Scientists at ETH Zurich have developed a special coating that prevents the lenses of eyeglass lenses from fogging up. Apparently not all heroes wear a cape.
This has been a problem since the advent of optical lenses, but it’s fair to say it peaked during the pandemic when anyone wearing glasses found out the hard way that most face masks blow your breath into your eyes. You’d think someone would have solved this by now, but it’s harder than you’d think.
The difficulty of the problem is evidenced by the lack of up-to-date solutions. You can wipe your glasses if they fog up or…well, that’s about it. There are anti-fog sprays and special lens coatings that help, but they only minimize the problem.
You don’t have to be a physicist to understand that heat is the best solution. Glasses fog up when hot vapor comes into contact with their cooler lenses. These temperature fluctuations turn the vapor into moisture and your glasses will fog up because they are wet.
Unfortunately, warming glasses is not an easy task. Traditional methods would require you to find a transparent material that can be heated externally, develop a power source for the material, and make sure the lenses or frames don’t overheat. That’s a pretty tall order, especially when you consider that any added bulk or weight will add to the wearer’s discomfort.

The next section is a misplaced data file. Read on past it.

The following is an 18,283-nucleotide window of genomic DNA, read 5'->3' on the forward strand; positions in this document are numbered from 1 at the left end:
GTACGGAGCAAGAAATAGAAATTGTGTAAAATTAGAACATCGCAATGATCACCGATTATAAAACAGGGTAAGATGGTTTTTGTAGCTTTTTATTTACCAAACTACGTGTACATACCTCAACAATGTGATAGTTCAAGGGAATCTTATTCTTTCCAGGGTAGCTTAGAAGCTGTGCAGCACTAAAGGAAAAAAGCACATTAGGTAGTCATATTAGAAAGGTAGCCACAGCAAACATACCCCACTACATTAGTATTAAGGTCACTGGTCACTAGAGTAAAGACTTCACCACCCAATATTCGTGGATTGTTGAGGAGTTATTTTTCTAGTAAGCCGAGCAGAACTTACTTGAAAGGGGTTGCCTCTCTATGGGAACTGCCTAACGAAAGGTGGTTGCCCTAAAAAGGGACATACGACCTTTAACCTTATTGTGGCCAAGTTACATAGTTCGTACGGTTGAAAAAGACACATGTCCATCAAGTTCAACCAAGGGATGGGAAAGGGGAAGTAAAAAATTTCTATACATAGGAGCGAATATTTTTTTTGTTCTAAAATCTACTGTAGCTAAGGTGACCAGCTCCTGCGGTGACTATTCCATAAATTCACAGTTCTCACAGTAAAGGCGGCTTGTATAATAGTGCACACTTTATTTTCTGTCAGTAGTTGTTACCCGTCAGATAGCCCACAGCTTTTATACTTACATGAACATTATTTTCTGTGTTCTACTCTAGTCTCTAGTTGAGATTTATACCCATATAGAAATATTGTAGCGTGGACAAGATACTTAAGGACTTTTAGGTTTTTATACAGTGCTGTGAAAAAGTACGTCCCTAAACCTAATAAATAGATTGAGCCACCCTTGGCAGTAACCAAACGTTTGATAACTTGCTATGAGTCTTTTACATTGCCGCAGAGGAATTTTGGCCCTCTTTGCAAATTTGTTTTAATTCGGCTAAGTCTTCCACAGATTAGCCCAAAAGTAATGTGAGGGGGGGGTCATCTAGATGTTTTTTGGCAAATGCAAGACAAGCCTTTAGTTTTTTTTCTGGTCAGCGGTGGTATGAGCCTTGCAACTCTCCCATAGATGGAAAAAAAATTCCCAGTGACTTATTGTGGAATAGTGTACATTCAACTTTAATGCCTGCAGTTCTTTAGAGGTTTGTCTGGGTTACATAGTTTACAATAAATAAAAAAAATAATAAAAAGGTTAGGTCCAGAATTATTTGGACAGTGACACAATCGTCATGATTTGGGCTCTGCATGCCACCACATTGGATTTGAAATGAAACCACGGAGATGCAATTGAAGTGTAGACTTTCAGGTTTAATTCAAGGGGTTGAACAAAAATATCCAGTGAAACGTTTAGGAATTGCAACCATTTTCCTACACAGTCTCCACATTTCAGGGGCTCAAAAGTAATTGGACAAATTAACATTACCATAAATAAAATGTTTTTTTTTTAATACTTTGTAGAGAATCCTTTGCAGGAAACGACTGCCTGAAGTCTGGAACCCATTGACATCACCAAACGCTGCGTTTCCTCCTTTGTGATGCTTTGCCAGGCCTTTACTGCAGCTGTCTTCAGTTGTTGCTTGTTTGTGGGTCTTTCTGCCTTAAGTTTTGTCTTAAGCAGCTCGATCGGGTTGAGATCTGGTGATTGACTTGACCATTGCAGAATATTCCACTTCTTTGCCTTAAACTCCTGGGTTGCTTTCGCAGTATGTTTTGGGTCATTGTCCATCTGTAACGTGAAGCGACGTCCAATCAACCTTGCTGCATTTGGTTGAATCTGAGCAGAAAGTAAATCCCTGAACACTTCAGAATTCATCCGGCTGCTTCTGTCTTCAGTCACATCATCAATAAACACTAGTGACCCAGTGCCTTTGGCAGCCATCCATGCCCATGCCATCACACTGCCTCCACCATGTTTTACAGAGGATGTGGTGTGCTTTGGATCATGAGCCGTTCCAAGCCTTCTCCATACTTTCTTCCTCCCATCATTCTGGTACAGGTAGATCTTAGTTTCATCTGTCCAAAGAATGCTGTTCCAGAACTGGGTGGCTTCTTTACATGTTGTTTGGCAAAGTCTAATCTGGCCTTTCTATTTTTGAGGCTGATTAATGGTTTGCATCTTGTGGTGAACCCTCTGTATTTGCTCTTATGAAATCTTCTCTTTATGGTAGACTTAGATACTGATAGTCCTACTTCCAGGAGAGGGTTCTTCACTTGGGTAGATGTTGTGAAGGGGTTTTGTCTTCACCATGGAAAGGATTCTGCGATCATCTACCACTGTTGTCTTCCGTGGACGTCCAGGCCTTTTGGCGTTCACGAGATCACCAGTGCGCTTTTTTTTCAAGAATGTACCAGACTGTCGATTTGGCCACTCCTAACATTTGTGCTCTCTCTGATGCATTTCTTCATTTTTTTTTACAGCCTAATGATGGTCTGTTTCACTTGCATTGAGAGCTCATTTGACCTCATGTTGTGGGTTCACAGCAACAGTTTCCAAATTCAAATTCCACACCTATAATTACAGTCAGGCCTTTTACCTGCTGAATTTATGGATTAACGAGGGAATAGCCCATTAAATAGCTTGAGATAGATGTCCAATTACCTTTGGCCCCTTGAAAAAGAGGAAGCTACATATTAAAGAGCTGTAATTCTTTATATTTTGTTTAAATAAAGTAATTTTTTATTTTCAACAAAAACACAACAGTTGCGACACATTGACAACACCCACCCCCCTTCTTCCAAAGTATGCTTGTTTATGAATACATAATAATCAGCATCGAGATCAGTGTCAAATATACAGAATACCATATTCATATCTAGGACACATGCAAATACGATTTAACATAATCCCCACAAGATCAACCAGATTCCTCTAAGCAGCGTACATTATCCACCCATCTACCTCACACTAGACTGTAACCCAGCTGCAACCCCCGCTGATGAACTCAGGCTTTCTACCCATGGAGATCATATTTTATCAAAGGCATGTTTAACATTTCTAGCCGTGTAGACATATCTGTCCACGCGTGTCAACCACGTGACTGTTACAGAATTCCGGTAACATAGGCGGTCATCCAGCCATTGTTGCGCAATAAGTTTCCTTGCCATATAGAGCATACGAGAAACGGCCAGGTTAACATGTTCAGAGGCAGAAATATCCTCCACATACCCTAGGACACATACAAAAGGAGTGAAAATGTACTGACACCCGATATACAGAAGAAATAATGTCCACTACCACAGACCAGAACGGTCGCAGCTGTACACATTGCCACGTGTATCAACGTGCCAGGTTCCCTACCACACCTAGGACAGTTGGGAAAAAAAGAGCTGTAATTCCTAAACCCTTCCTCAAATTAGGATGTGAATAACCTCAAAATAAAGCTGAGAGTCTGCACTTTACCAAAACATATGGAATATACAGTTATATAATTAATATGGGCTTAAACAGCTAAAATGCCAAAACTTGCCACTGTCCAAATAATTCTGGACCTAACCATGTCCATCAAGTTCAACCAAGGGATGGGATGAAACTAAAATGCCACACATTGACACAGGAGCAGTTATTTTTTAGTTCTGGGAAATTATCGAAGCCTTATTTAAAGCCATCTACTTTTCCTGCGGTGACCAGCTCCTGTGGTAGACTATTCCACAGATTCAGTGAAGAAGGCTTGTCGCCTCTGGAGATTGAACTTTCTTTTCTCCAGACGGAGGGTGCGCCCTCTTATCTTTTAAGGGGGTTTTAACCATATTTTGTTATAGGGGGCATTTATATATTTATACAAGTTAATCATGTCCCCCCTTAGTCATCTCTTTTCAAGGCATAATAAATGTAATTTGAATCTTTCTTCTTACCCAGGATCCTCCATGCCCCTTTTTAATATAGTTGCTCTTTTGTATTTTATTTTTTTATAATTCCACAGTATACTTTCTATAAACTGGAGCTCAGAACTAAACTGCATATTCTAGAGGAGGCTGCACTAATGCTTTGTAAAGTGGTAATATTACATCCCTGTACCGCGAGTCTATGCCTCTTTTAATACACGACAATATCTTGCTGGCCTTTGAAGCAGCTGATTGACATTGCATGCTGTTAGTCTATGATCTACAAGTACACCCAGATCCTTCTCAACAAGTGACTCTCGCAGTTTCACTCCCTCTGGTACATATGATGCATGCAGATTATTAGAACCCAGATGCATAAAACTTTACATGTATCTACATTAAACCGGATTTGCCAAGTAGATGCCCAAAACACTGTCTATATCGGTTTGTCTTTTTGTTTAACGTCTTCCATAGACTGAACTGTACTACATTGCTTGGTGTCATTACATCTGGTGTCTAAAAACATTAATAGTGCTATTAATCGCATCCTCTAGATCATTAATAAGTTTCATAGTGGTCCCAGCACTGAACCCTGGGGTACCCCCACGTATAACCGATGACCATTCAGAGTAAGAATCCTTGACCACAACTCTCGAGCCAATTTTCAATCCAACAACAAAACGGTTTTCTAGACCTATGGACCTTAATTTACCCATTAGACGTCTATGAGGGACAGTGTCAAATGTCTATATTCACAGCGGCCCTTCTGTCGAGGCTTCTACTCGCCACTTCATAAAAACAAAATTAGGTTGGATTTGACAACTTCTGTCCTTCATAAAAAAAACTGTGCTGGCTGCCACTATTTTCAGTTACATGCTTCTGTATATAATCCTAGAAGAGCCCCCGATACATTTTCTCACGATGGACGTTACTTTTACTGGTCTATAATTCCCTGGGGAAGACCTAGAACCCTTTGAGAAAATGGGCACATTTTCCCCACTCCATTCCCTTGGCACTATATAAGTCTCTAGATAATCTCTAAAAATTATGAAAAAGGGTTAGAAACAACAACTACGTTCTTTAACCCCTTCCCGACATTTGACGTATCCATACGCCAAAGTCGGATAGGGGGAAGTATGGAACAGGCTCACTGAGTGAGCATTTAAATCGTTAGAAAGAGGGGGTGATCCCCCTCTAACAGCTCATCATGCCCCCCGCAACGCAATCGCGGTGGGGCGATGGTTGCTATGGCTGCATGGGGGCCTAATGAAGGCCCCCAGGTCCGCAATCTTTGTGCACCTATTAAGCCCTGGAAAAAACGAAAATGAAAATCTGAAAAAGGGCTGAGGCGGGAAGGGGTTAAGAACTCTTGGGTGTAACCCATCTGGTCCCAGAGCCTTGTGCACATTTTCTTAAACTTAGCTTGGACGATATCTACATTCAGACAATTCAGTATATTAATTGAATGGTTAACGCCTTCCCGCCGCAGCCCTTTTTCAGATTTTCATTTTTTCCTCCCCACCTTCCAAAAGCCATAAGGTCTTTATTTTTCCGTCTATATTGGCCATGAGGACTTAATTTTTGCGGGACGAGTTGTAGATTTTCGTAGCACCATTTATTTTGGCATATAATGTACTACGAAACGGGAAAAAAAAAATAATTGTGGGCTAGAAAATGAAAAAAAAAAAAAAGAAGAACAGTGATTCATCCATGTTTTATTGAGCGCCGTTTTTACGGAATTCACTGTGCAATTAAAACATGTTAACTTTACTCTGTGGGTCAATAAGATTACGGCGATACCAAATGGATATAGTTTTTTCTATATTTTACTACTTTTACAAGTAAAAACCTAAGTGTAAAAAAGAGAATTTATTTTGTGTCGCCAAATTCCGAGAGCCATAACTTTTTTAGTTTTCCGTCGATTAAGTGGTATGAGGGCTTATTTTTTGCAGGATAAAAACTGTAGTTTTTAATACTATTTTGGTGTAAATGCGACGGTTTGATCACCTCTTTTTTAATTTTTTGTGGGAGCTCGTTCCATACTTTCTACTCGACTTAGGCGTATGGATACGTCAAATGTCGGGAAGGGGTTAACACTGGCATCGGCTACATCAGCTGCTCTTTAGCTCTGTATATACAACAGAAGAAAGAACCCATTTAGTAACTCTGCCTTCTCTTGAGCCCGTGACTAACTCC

The ETH Zurich team has worked around these technical issues by choose a different approach. They developed a special gold coating that uses solar energy to produce heat. It does not require a battery or wires or components other than the coating itself.
The way it works is to place tiny clusters of gold between ultra-thin layers of titanium oxide. Gold is a fantastic conductor of heat, and the titanium oxide layers enhance the retention of the metal just enough to make it perfect for heating glass and similar surfaces.
The whole thing is just 10 nanometers thick (the processing size for some microchips) and can be used with other coatings – so it should work with transition lenses and for use in car windows, for example. In fact, the scientists are determined to test the coating on other surfaces, such as windows and mirrors.
It will also be interesting to see how this coating can be applied to other optics, such as sensors and lasers. The uses for this coating could be endless, especially as the scientists insist it’s not as expensive as one might think due to the incredibly small amount of gold required to make the coating.
It is unclear exactly how much heat can be generated with this technique, but say the researchers it can heat the surface up to 8 degrees Celsius. That’s certainly enough to prevent vapor from fogging up your lenses under normal circumstances. But it is not enough to produce electricity in usable quantity.
This probably won’t solve the world’s energy crisis, but it certainly has the potential to make life easier for the billions of spectacle wearers.